The business of business can be quite lucrative for those who play that game, but there is a case to be made that Mitt Romney’s profit-seeking mentality could be bad for normal Americans.
A New York Times story ran this week about a hospital company called HCA, which has instituted policies including rejecting some emergency-room patients whose conditions aren’t considered urgent enough for care. Through this and other means, HCA has managed to stay profitable over the past few years while other health-care companies have floundered.
I’m working on a piece comparing HCA to St. Vincent Regional Medical Center in Santa Fe, because the NYT story includes interviews with doctors and nurses who say care has suffered because HCA cut staffing levels to increase nurses’ caseloads, just like we’ve seen at St. Vincent’s.
That’ll come out later, though. What I’d like to talk about today is Bain Capital, the private equity firm co-founded by Republican presidential nominee Mitt Romney. Bain, it turns out, is one of three companies who took over HCA in 2006 and instituted changes that resulted in its profitability.
Romney is running for president on the notion that his acumen as a businessman is what America needs to recover fully from the economic crash that began in 2008. “Mitt is not a career politician,” his campaign website says. “He has spent most of his life in the private sector, giving him intimate knowledge of how our economy works.”
People who plan to vote for Romney on the basis of his business skills should look at this piece on HCA. Bain bought into HCA in 2006. From the Times: “HCA’s robust profit growth has raised the value of the firms’ holdings to nearly three and a half times their initial investment in the $33 billion deal.”
Bain buys into a business and turns it around – bada bing, bada boom. Capitalism. Except this is a hospital chain, with 163 facilities in several states, and some of the ways it makes money now is by increasing the number of patients per nurse and nurses’ aid, and by screening emergency-room visits to weed out people who aren’t actually in an emergency, who may be simply looking for flu medicine but don’t have the insurance to see a primary care physician.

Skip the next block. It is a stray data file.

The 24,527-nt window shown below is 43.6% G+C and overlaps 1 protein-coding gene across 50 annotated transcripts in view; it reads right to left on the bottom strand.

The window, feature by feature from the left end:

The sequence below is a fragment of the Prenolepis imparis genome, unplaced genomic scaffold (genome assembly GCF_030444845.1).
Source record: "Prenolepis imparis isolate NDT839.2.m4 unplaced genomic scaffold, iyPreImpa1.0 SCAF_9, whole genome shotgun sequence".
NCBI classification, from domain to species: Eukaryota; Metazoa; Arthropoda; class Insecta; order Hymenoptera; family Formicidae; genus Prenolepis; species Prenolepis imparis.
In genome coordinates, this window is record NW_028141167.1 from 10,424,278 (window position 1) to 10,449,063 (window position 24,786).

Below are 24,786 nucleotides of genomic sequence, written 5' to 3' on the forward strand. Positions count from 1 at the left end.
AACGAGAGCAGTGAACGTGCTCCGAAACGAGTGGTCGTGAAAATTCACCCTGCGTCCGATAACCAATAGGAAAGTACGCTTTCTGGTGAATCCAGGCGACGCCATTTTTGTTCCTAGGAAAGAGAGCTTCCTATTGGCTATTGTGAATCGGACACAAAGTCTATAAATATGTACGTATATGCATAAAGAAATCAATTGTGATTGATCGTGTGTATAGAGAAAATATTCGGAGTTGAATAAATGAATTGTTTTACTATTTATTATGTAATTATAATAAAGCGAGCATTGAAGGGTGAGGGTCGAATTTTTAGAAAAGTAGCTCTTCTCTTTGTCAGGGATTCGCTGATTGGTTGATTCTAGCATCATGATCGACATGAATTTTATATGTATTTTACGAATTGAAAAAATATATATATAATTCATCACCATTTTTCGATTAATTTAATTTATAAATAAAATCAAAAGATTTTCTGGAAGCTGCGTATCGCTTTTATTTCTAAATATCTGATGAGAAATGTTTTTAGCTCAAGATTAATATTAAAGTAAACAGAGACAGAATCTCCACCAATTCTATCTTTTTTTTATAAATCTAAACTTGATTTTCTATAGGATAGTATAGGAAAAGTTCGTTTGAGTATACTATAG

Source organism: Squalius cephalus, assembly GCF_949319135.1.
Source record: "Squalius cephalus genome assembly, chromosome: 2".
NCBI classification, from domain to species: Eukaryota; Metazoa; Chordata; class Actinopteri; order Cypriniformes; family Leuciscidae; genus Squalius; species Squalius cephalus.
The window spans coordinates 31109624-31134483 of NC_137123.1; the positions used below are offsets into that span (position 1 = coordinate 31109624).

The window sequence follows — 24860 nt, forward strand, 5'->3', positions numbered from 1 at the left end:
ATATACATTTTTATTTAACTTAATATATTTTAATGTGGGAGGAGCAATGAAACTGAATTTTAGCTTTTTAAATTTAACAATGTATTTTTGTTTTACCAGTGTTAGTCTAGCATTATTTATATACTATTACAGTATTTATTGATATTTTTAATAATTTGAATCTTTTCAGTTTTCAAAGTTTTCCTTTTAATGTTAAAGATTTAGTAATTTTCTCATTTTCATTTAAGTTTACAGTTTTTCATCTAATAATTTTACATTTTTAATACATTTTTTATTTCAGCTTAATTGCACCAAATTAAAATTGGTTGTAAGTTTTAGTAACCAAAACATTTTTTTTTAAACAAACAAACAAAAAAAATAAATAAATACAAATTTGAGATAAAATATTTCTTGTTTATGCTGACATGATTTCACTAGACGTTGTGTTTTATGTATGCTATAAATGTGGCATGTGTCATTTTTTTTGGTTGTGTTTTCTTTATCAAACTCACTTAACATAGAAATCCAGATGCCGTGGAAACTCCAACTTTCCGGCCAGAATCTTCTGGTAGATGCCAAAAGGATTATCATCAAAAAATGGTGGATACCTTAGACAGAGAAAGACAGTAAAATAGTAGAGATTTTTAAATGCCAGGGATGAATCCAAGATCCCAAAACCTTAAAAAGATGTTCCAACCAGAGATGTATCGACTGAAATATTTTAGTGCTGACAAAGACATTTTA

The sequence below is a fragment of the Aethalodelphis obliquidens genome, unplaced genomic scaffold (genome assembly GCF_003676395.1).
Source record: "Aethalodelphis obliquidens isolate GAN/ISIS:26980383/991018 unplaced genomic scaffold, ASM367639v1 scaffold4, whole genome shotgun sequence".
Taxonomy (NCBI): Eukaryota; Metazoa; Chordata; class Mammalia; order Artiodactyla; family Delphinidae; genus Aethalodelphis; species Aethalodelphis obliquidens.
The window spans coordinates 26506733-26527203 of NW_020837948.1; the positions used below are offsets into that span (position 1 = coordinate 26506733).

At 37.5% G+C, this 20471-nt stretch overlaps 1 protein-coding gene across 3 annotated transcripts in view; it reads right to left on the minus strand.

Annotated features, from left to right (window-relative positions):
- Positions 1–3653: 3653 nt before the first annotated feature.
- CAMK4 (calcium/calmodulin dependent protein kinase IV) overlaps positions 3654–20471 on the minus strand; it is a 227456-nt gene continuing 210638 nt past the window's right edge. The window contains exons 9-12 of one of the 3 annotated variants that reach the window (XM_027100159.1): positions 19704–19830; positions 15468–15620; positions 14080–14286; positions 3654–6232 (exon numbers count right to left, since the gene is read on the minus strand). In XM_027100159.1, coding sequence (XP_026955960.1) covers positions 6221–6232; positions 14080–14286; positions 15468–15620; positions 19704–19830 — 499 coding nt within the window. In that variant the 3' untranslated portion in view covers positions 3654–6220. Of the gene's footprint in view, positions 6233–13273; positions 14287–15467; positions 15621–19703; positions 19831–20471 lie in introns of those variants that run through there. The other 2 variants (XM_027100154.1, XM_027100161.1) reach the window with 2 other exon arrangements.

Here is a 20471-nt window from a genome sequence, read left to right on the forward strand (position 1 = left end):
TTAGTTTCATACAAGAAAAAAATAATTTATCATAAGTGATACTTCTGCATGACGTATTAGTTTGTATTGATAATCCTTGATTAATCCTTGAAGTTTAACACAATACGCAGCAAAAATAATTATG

Screw with staffing levels and you get bedsores in patients who can’t get the attention they need from their nurses. One man wound up disabled because he languished, unattended, for too long in his bed after an operation. You can blame the nurses for this, but it’s a direct result of staffing levels, which is a direct result of a costs-first mentality.
And turning away emergency-room patients, predictably, has resulted in people getting dismissed without care from the ER only to return later in worse condition because they’d been misdiagnosed. A man died from the flu and severe respiratory problems within a few days of being turned away at an NCA ER in Florida, according to the Times piece.
Which is all to say that Mitt Romney is a particular kind of businessman, who buys up other companies and either closes them or institutes changes to increase profits. HCA also started making larger profits because it billed “much more aggressively,” the story says, from insurance companies and patients and Medicare. That’s a three-way hit: Nail consumers directly, nail the private insurance companies who bill those consumers, and nail the consumer again by more roughly milking Medicare, which is paid for with our tax money.
I can’t help but think of this as pure profiteering, with no regard for a greater American good. No one begrudges success, no matter what Fox News says, but it’s fair to wonder whether spinning all facets of this country to maximize profit is best for us. Restructuring HCA hospitals to make them more lucrative certainly helps the businessmen who bought in, but the details of this story appear to demonstrate that care has suffered and individuals have been hurt.
If Romney wants to sell himself as a businessman, so be it. But people should know that his business doesn’t provide any product or service; it turns a lot of money into a lot more money, whether that’s the right thing to do for consumers or not. Good for him, I guess, but why would we want that mentality in the Oval Office?